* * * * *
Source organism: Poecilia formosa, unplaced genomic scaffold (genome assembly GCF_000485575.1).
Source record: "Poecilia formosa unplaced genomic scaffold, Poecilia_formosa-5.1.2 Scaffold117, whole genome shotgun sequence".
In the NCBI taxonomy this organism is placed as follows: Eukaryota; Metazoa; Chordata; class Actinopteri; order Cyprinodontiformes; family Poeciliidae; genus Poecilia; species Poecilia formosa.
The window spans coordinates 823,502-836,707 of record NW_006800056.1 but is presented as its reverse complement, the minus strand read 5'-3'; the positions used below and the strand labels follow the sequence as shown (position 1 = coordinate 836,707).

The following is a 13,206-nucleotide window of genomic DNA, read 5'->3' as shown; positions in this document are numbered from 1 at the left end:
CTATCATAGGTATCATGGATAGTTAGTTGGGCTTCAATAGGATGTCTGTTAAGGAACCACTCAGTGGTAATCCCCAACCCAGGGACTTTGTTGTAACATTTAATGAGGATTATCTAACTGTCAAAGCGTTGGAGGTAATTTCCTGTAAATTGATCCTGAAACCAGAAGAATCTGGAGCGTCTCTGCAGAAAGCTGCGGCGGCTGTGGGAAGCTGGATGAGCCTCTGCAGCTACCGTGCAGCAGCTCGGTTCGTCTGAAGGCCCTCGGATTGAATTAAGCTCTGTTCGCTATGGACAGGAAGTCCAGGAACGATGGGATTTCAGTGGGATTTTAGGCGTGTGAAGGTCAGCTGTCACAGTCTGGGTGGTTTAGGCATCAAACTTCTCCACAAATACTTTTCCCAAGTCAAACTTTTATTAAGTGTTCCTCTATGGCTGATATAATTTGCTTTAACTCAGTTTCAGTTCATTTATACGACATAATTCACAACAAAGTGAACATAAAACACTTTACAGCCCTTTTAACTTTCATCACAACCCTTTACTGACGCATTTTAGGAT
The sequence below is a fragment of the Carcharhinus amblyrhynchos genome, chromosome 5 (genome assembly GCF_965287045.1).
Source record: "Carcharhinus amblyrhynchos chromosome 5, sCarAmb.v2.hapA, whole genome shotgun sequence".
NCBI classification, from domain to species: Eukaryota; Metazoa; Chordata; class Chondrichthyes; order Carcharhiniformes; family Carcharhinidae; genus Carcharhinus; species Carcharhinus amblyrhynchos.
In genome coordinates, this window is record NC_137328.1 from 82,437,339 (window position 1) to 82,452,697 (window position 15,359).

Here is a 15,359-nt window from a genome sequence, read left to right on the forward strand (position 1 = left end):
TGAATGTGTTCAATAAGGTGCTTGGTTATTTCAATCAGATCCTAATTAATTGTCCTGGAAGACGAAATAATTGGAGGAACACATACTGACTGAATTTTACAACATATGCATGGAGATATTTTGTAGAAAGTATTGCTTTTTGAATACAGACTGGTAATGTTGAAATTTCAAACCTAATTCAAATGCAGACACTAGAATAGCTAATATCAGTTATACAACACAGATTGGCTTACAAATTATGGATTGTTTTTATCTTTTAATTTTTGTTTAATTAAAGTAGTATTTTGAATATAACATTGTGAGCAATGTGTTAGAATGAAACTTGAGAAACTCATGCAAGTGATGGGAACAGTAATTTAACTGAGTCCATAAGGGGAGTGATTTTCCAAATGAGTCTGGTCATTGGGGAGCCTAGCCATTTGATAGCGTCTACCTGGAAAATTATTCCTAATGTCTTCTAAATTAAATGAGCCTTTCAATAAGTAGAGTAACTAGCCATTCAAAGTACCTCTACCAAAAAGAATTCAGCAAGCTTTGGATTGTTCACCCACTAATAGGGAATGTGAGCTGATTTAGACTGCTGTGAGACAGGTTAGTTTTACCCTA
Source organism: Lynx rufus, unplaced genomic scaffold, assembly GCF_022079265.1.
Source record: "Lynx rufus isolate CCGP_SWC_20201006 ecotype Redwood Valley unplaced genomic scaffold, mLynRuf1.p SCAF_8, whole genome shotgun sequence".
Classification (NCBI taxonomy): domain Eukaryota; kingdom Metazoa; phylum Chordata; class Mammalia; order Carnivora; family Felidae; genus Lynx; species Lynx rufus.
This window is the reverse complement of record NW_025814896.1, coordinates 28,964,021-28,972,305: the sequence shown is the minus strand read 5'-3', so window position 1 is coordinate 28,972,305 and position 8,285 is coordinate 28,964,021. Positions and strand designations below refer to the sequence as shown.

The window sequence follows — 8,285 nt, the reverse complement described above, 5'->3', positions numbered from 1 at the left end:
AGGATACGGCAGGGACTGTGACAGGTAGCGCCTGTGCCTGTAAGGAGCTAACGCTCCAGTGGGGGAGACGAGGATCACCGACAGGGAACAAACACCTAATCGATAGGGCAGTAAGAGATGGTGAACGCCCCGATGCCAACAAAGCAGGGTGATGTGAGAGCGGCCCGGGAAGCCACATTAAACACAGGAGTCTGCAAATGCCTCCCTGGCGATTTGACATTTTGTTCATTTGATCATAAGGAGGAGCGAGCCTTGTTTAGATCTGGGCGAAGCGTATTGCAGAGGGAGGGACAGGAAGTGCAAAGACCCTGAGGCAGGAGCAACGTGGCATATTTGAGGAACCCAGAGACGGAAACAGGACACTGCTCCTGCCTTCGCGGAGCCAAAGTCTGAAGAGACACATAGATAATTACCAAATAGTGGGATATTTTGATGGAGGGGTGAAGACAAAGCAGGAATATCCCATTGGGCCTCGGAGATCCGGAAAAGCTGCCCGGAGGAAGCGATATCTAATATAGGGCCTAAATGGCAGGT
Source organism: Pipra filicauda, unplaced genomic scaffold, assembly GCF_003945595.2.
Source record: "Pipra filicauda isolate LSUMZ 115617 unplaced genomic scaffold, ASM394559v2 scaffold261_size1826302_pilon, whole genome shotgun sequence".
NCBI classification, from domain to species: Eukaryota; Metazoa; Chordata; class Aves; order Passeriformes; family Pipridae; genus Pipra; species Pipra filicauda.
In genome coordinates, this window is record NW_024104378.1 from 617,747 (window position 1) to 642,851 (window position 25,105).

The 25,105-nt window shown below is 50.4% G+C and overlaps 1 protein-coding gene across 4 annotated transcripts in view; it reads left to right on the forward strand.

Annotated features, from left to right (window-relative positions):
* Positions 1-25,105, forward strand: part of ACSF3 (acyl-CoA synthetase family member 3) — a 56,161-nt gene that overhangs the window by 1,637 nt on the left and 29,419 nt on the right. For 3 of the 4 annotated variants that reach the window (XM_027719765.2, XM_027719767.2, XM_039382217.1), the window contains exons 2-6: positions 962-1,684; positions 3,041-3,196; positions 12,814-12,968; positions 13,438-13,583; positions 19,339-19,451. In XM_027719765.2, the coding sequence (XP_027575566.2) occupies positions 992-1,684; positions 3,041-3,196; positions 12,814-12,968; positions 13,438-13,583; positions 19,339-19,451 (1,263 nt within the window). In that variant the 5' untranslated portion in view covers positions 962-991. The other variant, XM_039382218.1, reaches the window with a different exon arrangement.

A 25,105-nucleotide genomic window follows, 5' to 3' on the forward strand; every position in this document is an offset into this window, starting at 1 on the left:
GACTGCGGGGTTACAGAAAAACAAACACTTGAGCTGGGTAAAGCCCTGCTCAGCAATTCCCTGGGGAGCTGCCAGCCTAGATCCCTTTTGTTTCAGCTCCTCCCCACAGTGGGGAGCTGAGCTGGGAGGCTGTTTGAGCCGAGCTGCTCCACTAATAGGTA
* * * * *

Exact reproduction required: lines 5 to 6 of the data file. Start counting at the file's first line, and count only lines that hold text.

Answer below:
The following is a 13,206-nucleotide window of genomic DNA, read 5'->3' as shown; positions in this document are numbered from 1 at the left end:
CTATCATAGGTATCATGGATAGTTAGTTGGGCTTCAATAGGATGTCTGTTAAGGAACCACTCAGTGGTAATCCCCAACCCAGGGACTTTGTTGTAACATTTAATGAGGATTATCTAACTGTCAAAGCGTTGGAGGTAATTTCCTGTAAATTGATCCTGAAACCAGAAGAATCTGGAGCGTCTCTGCAGAAAGCTGCGGCGGCTGTGGGAAGCTGGATGAGCCTCTGCAGCTACCGTGCAGCAGCTCGGTTCGTCTGAAGGCCCTCGGATTGAATTAAGCTCTGTTCGCTATGGACAGGAAGTCCAGGAACGATGGGATTTCAGTGGGATTTTAGGCGTGTGAAGGTCAGCTGTCACAGTCTGGGTGGTTTAGGCATCAAACTTCTCCACAAATACTTTTCCCAAGTCAAACTTTTATTAAGTGTTCCTCTATGGCTGATATAATTTGCTTTAACTCAGTTTCAGTTCATTTATACGACATAATTCACAACAAAGTGAACATAAAACACTTTACAGCCCTTTTAACTTTCATCACAACCCTTTACTGACGCATTTTAGGAT